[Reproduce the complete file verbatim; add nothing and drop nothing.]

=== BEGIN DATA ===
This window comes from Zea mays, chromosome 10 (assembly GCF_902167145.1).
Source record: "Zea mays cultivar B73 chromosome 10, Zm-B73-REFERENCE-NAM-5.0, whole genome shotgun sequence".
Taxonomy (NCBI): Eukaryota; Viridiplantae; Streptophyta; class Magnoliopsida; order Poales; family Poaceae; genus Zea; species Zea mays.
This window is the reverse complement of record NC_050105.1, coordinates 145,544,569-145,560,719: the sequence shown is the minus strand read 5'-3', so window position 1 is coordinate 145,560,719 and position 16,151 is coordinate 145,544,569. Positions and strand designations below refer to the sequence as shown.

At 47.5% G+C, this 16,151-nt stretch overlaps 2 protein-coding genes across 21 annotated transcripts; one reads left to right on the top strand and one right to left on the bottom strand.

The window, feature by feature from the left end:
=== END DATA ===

This window comes from Zea mays, chromosome 10 (assembly GCF_902167145.1).
Source record: "Zea mays cultivar B73 chromosome 10, Zm-B73-REFERENCE-NAM-5.0, whole genome shotgun sequence".
Taxonomy (NCBI): Eukaryota; Viridiplantae; Streptophyta; class Magnoliopsida; order Poales; family Poaceae; genus Zea; species Zea mays.
This window is the reverse complement of record NC_050105.1, coordinates 145,544,569-145,560,719: the sequence shown is the minus strand read 5'-3', so window position 1 is coordinate 145,560,719 and position 16,151 is coordinate 145,544,569. Positions and strand designations below refer to the sequence as shown.

At 47.5% G+C, this 16,151-nt stretch overlaps 2 protein-coding genes across 21 annotated transcripts; one reads left to right on the top strand and one right to left on the bottom strand.

The window, feature by feature from the left end: